The owners of the Bardon Residence came to Kieron Gait Architects with a delightfully simple brief saying, “We want to be in the garden.” Designers Kieron Gait and Leah Gallagher were presented with a two-storey Queenslander, home to a young family of four. As it stood in its original form, the upper storey housed the main living and kitchen areas. Downstairs, a secondary living area and kitchenette opened onto the garden, and it was the clients’ desire to shift the home’s nucleus to the ground floor to allow direct access to outdoor living. Essentially, the home was to be turned upside down. The architects and clients enjoyed a collaborative design process, where ideas were taken on board and allowed to develop over time. To allow for the replanning, the original internal staircase was shifted to a central point in the home, where it now acts as “the pivot point that connects all space”, according to Kieron Gait Architect Wei Shun Lee. The shifting staircase also allowed for the upper floor to be replanned. A family and study area surrounds the top of the staircase, and the master bedroom was allowed to grow, with room for an ensuite and walk-in wardrobe. Walking downstairs, the view is directed straight into the garden. Central to the aesthetic of the renovation was the colour palette, driven by the clients’ desire for a dark floor. “Contrasting the elevated white Queenslander, the materials gather their appropriateness from both the context of the lush vegetation beyond and the undercroft,” says Kieron. “The focus on the garden views becomes heightened against the dark palette. Instead of reflecting the afternoon sun, the natural materials absorb the light and provide a rich lustre.”


The ground floor takes on an L-shaped plan. “The lower level provides an open environment with very simple flow but allows for different experiences within the space,” says Kieron. “The different spaces are visible and are very open, but discreet and allow for different scales of space for family life to occur.” With its deepset kitchen, dark textural surfaces and proximity to the garden, it heightens the sense of “inhabiting the undercroft” of the home — a notion familiar to all those who have lived in Queenslander homes. Beyond the planning and aesthetics of the home, the value of the project was an important constraint. The clients had a long-term vision for their time in the home for it to last the next 20 years as their primary family dwelling, the design solution had to be “durable, practical, flexible and enduring”. These factors were considered in all decisions, particularly in material selection. Materials like spotted gum and bluestone were chosen for their durability, while other materials were recycled. Since moving into the completed home, the family has commented that they “don’t want to leave the house”. There can surely be no greater compliment to the designers. Not only is the new home reminiscent of the clients’ own childhoods brought up on bush blocks (even while in the inner city), it has also become the natural meeting place for friends’ social occasions.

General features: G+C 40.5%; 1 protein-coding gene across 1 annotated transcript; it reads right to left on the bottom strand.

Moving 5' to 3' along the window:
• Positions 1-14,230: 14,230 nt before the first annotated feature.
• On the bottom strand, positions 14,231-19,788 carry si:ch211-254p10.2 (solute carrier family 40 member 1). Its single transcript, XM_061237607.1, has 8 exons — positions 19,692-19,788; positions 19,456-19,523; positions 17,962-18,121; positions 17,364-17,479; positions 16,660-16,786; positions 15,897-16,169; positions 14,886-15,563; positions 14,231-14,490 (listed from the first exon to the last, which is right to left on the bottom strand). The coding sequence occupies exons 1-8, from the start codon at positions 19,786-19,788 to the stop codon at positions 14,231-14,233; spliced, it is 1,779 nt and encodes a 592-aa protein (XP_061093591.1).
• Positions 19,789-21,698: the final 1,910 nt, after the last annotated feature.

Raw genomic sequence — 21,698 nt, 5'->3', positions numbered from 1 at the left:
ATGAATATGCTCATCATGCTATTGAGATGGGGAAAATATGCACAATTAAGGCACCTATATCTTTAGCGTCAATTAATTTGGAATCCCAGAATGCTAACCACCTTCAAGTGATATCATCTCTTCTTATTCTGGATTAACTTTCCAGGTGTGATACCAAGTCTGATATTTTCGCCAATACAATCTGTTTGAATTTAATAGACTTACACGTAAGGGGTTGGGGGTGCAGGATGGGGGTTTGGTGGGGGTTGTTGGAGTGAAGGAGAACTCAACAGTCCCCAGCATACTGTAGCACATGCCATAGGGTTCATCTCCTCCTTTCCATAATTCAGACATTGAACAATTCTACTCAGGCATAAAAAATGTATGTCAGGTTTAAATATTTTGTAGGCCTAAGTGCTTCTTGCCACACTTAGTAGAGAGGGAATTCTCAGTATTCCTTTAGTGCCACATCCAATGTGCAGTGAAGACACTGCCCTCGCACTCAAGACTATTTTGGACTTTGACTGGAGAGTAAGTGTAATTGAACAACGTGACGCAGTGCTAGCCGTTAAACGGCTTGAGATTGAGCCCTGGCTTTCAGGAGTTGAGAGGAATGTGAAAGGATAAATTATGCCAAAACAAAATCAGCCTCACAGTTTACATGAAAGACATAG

Words by Alice Thompson | Images by Christopher Frederick Jones